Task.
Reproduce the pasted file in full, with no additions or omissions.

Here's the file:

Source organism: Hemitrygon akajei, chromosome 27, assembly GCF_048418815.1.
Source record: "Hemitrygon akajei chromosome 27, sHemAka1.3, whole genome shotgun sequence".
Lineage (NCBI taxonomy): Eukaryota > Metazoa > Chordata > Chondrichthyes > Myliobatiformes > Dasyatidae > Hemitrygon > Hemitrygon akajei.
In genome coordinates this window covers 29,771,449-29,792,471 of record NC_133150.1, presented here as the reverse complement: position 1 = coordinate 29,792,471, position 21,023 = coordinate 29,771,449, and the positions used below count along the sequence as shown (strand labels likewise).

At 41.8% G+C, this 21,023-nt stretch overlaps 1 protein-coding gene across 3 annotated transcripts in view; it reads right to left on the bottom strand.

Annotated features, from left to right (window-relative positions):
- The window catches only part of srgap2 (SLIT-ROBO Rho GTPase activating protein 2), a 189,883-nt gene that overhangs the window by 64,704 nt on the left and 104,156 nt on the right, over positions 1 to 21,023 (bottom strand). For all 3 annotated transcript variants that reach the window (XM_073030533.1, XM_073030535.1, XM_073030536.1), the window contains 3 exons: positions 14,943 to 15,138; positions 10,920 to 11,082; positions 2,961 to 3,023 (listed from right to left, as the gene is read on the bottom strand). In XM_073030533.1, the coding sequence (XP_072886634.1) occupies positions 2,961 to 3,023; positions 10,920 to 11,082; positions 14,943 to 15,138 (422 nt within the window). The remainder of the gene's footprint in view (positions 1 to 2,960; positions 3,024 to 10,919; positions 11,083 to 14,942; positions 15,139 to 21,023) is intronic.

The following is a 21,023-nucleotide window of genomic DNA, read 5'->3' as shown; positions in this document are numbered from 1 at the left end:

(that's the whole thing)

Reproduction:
Source organism: Hemitrygon akajei, chromosome 27, assembly GCF_048418815.1.
Source record: "Hemitrygon akajei chromosome 27, sHemAka1.3, whole genome shotgun sequence".
Lineage (NCBI taxonomy): Eukaryota > Metazoa > Chordata > Chondrichthyes > Myliobatiformes > Dasyatidae > Hemitrygon > Hemitrygon akajei.
In genome coordinates this window covers 29,771,449-29,792,471 of record NC_133150.1, presented here as the reverse complement: position 1 = coordinate 29,792,471, position 21,023 = coordinate 29,771,449, and the positions used below count along the sequence as shown (strand labels likewise).

At 41.8% G+C, this 21,023-nt stretch overlaps 1 protein-coding gene across 3 annotated transcripts in view; it reads right to left on the bottom strand.

Annotated features, from left to right (window-relative positions):
- The window catches only part of srgap2 (SLIT-ROBO Rho GTPase activating protein 2), a 189,883-nt gene that overhangs the window by 64,704 nt on the left and 104,156 nt on the right, over positions 1 to 21,023 (bottom strand). For all 3 annotated transcript variants that reach the window (XM_073030533.1, XM_073030535.1, XM_073030536.1), the window contains 3 exons: positions 14,943 to 15,138; positions 10,920 to 11,082; positions 2,961 to 3,023 (listed from right to left, as the gene is read on the bottom strand). In XM_073030533.1, the coding sequence (XP_072886634.1) occupies positions 2,961 to 3,023; positions 10,920 to 11,082; positions 14,943 to 15,138 (422 nt within the window). The remainder of the gene's footprint in view (positions 1 to 2,960; positions 3,024 to 10,919; positions 11,083 to 14,942; positions 15,139 to 21,023) is intronic.

The following is a 21,023-nucleotide window of genomic DNA, read 5'->3' as shown; positions in this document are numbered from 1 at the left end: